Friday, March 03, 2006

Nature and healing

I know I've mentioned before the idea of nature being a healer, and I thought I would run with that thought a little more. After all, my long nature piece is about healing--and a little about reconciliation. It was through communion with nature that I came out of a season of clinical depression and came into communion with God. What was going on the whole time, was that He revealed Himself to me, piece by piece, through the natural world--His creation--and then it all came together and I knew that I couldn't be depressed anymore because the Lord of heaven and earth somehow loved me and wanted me to have a meaningful and joyful existence here on the earth. But there will be more on that later--say, perhaps, at the end of the semester.

But for me, nature was the beginning of my healing, and the vessel through which I was drawn out of a very dark time in my life. It was initially because nature would not reject me; if I drew close to nature, then I would know it and it would know me. Unlike in my relationships with friends and family--it came to a point where I did not want to trust anyone with a piece of myself again. I withdrew to nature often, listening to the sounds of birds and crickets and running water and wind through the trees, and letting the world listen to the sounds of my crying and my shouting and my breathing. There, my secrets were safe. There, I could be myself and never worry about being cast away.

There came a point when I started seeing so much of myself in nature, and it made me feel like I wasn't alone in the world anymore. I saw the weather change sometimes as unpredictably as my own stormy emotions; I saw flowers hide their faces from the sun; I saw little points of light in the night sky and knew that there was hope for me even when I felt like I was trapped in neverending darkness. I remember once I went to the zoo with a friend, and as we neared the tortoise exhibit it happened that the tortoises were mating--very loudly. When we got there people were crowded around, watching, whispering, pointing. I remember turning away, ashamed for the people who felt like this very private occurrence was for them to gawk at. And so I felt sympathy with nature, and in sympathy I found healing, because for so long I had not felt sympathy for anything except myself.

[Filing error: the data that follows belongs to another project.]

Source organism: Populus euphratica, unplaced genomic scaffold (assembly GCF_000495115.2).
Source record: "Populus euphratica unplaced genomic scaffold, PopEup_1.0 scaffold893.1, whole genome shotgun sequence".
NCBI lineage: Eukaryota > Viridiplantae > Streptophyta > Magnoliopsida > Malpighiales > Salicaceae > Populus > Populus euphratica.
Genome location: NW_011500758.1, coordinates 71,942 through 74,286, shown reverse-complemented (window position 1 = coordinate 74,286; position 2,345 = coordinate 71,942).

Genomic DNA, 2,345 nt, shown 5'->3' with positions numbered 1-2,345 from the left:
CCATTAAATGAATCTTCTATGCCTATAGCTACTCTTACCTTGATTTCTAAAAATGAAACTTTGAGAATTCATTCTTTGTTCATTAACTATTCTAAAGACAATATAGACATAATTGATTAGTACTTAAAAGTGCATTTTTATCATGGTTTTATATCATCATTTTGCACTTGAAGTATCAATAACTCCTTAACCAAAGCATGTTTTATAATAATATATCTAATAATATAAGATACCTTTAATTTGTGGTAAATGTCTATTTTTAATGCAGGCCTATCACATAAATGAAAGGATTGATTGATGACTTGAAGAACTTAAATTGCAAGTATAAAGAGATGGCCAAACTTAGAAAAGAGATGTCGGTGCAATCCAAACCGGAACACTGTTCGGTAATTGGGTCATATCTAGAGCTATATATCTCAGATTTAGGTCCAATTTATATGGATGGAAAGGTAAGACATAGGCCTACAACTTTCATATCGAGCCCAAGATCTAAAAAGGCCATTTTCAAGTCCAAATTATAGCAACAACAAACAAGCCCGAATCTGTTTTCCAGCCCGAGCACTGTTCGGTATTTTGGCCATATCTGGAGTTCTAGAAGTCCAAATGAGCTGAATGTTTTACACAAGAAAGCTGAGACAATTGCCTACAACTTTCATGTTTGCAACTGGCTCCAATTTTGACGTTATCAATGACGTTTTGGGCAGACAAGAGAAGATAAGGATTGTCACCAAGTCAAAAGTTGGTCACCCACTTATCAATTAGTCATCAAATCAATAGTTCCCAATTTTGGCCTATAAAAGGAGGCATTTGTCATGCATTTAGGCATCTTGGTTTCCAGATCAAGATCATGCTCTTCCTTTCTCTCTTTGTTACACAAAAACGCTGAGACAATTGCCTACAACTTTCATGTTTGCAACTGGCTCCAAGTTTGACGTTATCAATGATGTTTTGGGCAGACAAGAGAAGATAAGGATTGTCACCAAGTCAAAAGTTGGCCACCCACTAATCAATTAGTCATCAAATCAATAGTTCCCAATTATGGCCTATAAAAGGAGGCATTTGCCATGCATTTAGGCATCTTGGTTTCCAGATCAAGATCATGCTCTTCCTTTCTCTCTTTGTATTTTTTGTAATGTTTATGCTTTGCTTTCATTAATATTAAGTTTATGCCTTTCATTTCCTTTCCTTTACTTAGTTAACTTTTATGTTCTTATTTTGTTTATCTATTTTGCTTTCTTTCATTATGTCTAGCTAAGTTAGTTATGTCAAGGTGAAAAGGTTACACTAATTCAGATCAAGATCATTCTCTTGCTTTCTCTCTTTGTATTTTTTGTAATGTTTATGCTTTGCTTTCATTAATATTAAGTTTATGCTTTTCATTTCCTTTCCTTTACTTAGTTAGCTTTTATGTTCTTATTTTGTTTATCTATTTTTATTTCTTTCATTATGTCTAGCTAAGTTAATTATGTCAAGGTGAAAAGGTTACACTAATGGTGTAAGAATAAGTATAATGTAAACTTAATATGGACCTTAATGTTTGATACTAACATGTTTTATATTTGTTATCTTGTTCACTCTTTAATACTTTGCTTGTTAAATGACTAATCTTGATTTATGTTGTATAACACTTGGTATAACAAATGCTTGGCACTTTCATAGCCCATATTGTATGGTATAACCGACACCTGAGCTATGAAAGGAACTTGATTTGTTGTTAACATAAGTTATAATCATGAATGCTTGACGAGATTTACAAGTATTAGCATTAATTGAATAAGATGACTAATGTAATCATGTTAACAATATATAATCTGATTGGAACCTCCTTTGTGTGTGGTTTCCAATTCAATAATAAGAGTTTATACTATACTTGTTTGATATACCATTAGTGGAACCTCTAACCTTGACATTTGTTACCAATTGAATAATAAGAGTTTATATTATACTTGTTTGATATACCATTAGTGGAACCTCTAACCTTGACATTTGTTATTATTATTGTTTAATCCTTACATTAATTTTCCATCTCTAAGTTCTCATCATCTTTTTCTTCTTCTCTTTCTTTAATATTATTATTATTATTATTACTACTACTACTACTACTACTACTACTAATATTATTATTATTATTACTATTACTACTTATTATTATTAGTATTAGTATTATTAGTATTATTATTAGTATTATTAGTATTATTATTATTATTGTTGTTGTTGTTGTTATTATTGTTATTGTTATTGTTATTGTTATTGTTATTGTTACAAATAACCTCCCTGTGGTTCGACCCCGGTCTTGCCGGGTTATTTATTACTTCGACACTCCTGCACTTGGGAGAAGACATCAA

Finally, there was the realization that God made all things. He made the sky, the birds, the trees, the sunset, the tree-frog and the Venus flytrap. And He made me. And everything he made, he made with purpose. Do you remember the hymn "All Things Bright and Beautiful"? All things bright and beautiful / all creatures great and small / all things wise and wonderful / the Lord God made them all... Look up the rest of the verses--it's a beautiful expression of God's creative nature. In that song I was able to remember God all around me, His personality shining through every single piece of artwork that He set on the earth--and I began to see myself as beautiful, "A rose of Sharon, a lily of the valleys" (Song of Solomom 2:1). If that realization does not heal you and restore joy to your heart, then I don't know what does.

The whole process took a couple of years. Looking back it's hard for me to understand what I found to be so upset about for so long. But really, it didn't take much to upset me. If I had no purpose on this earth, if I did not have the very handprints of God all over me, then what would I have to be joyful about? I would rely on experiences--which is exactly what I did. And great experiences come and go. But God--just like nature, and in fact more so than nature--does not come and go. He does not change. And He created me and knows me, inside and out. Isn't that great? It's all I need for the rest of my life.

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